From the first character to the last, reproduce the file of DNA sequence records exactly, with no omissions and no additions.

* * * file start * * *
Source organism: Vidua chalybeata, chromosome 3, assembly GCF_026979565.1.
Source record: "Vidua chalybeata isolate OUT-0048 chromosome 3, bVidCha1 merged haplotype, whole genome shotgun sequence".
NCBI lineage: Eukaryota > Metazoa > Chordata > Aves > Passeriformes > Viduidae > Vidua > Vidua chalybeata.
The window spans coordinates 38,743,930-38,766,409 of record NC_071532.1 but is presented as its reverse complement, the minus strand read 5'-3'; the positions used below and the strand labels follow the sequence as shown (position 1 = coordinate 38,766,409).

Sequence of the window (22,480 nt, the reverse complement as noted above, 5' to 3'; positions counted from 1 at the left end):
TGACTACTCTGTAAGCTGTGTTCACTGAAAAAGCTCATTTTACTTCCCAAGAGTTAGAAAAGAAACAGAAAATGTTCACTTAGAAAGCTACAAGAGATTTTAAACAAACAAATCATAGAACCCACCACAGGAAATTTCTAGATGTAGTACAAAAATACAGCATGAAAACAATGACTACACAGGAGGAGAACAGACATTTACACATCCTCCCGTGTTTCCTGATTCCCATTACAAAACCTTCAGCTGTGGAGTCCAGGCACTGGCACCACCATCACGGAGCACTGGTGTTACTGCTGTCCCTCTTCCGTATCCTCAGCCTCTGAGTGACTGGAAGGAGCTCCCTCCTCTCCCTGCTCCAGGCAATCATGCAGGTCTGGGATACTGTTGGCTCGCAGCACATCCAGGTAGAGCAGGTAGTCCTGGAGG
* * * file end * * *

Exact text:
Source organism: Vidua chalybeata, chromosome 3, assembly GCF_026979565.1.
Source record: "Vidua chalybeata isolate OUT-0048 chromosome 3, bVidCha1 merged haplotype, whole genome shotgun sequence".
NCBI lineage: Eukaryota > Metazoa > Chordata > Aves > Passeriformes > Viduidae > Vidua > Vidua chalybeata.
The window spans coordinates 38,743,930-38,766,409 of record NC_071532.1 but is presented as its reverse complement, the minus strand read 5'-3'; the positions used below and the strand labels follow the sequence as shown (position 1 = coordinate 38,766,409).

Sequence of the window (22,480 nt, the reverse complement as noted above, 5' to 3'; positions counted from 1 at the left end):
TGACTACTCTGTAAGCTGTGTTCACTGAAAAAGCTCATTTTACTTCCCAAGAGTTAGAAAAGAAACAGAAAATGTTCACTTAGAAAGCTACAAGAGATTTTAAACAAACAAATCATAGAACCCACCACAGGAAATTTCTAGATGTAGTACAAAAATACAGCATGAAAACAATGACTACACAGGAGGAGAACAGACATTTACACATCCTCCCGTGTTTCCTGATTCCCATTACAAAACCTTCAGCTGTGGAGTCCAGGCACTGGCACCACCATCACGGAGCACTGGTGTTACTGCTGTCCCTCTTCCGTATCCTCAGCCTCTGAGTGACTGGAAGGAGCTCCCTCCTCTCCCTGCTCCAGGCAATCATGCAGGTCTGGGATACTGTTGGCTCGCAGCACATCCAGGTAGAGCAGGTAGTCCTGGAGG